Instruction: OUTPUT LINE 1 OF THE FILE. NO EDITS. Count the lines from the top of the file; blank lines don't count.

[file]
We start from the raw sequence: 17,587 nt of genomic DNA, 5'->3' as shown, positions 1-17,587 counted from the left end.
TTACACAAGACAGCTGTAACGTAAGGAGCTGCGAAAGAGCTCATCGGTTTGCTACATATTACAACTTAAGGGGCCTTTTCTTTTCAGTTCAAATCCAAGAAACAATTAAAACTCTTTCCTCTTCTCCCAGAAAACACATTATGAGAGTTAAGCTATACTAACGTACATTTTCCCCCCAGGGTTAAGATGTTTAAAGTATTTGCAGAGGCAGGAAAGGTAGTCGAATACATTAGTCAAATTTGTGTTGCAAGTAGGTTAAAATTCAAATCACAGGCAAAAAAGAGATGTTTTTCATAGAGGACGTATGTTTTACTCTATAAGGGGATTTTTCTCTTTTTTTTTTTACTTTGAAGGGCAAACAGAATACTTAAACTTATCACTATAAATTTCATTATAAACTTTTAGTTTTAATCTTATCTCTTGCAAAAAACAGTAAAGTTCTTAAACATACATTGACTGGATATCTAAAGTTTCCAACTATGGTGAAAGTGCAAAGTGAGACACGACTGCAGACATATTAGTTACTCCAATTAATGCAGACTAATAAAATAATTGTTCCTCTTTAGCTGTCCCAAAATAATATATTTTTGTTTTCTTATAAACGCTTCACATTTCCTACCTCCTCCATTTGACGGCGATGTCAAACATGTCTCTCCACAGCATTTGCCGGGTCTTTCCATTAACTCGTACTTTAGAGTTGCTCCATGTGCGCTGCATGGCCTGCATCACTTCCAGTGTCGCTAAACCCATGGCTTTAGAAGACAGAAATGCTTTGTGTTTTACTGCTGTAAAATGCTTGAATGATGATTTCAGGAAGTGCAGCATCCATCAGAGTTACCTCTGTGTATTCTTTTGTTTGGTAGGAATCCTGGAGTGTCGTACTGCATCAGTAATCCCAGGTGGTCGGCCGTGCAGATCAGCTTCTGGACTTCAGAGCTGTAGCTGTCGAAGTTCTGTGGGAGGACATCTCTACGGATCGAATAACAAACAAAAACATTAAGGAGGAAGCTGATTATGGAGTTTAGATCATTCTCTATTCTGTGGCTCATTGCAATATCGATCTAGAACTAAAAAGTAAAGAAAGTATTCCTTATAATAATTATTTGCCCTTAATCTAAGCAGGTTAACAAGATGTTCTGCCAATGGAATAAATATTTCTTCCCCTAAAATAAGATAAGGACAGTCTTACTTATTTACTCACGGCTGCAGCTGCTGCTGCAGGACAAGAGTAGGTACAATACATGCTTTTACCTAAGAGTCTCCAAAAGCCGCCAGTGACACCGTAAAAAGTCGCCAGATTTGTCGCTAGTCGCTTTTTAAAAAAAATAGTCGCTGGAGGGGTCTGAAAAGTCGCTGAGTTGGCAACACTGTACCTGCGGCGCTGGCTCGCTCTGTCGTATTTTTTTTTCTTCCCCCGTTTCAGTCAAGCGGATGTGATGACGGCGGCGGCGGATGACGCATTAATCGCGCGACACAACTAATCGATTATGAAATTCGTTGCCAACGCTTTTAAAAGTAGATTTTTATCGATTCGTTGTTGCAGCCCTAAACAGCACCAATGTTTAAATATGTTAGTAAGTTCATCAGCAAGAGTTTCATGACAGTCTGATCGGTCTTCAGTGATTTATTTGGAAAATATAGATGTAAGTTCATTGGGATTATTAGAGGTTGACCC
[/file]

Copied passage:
We start from the raw sequence: 17,587 nt of genomic DNA, 5'->3' as shown, positions 1-17,587 counted from the left end.